Over 85 million Americans have high blood pressure. High blood pressure, also known as hypertension or HBP, usually has no symptoms but can increase your risk for developing heart disease and stroke. Obesity, smoking, heavy drinking, and family history are all determining factors for developing hypertension. Managing HBP can be difficult all year round, but especially so during the holidays. Here are some tips to help keep your blood pressure in check through the holiday season.
Maintain Healthy Eating Habits
Holiday menus are filled with treats that can be a bad influence on healthy eating habits. When you have HBP, it’s important to limit your sodium intake. Prepared meats, cheeses, stuffing, and breads can be loaded with sodium and should be consumed in moderation. Choosing water instead of fruit juice or soda is also a better option. Everyone wants the opportunity to indulge a bit during the holiday season, just be mindful of your food and drink choices.
The holidays typically mean changes to your normal routine, so staying active can sometimes be a challenge. For those with HBP, this could mean taking a light walk in the morning or taking a class with a friend. The hustle and bustle of the holiday season can leave social calendars packed, but it’s important to take time for yourself.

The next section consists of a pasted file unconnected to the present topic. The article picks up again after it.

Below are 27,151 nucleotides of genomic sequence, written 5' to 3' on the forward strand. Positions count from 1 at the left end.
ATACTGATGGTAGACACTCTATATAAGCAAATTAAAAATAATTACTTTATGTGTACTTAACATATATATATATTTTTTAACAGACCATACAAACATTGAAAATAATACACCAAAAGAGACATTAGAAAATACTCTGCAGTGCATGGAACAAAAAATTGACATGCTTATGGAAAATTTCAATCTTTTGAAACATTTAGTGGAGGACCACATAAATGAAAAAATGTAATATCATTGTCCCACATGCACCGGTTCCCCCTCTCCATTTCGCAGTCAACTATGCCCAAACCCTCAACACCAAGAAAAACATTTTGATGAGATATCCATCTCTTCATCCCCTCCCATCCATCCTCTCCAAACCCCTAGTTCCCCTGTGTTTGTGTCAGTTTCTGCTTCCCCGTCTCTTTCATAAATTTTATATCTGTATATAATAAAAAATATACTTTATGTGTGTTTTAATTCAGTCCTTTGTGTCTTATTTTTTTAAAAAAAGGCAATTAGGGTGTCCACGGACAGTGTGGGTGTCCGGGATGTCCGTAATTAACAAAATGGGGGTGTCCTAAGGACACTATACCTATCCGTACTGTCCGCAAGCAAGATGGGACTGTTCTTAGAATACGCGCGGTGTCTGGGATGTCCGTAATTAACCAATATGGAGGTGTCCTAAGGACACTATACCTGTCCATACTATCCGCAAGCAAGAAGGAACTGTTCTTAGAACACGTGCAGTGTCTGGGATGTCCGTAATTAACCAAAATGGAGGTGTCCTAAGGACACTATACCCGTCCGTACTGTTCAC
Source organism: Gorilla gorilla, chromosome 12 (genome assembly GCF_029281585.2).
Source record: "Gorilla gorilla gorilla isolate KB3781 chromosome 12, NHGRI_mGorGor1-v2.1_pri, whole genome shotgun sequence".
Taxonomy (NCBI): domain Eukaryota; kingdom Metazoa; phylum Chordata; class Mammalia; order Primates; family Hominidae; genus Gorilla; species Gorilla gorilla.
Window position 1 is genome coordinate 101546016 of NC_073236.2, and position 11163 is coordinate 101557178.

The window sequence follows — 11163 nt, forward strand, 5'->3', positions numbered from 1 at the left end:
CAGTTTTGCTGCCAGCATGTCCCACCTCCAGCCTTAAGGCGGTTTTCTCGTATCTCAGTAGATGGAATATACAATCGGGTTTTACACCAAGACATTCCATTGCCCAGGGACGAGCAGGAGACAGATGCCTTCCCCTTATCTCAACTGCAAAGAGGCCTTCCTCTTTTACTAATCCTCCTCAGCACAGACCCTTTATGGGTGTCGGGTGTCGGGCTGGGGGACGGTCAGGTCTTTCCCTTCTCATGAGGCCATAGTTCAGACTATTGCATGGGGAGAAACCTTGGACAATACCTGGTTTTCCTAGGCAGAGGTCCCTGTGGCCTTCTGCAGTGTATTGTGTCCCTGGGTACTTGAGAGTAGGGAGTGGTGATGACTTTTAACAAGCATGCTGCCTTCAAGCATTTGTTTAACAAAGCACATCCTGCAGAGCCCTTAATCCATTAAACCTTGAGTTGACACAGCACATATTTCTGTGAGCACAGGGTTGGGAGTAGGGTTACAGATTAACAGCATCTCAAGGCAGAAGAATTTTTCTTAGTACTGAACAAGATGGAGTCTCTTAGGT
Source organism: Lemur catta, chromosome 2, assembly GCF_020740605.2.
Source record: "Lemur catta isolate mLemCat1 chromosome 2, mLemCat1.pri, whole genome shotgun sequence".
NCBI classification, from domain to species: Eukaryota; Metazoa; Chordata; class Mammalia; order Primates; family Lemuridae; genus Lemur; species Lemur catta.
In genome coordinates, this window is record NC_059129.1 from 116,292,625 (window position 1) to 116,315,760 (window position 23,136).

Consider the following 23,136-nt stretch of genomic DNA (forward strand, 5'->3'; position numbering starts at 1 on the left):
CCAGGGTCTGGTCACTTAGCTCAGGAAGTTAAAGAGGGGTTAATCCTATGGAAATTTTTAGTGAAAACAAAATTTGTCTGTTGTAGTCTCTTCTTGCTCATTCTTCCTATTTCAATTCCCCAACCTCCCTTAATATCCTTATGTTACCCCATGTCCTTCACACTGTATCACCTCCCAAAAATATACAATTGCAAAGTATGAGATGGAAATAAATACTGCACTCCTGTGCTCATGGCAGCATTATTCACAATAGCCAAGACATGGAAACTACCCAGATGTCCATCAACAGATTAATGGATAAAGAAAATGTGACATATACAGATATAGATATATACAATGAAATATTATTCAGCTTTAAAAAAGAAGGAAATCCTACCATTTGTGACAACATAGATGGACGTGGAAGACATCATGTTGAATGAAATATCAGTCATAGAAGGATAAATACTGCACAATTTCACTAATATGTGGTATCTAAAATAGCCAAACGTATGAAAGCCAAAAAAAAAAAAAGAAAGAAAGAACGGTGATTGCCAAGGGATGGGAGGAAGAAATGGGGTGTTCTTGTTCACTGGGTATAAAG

Kick the Habit
If you’re a smoker, there’s no better time to quit. The nicotine in cigarette smoke raises your blood pressure and heart rate and puts you at risk for heart attack and stroke. Make it a gift to yourself, or even a resolution for the new year to stop. If you’ve recently quit smoking, the holidays can be a trying time. Your stress levels may be higher, which could be a trigger to return to old habits. Remind yourself of why you quit and how it affects your HBP.
It’s clear that high blood pressure management is no easy feat, especially during the busy holiday season. If you or someone you love is suffering from high blood pressure and looking for new treatment options, studies are enrolling now in your local area that may help. Research doctors are evaluating new treatment options and qualified participants may have access to potential new HBP treatments. Participants often receive care from board-certified physicians and other medical staff, and may receive compensation for time and travel expenses. To learn more about these studies and to see if you qualify CLICK HERE.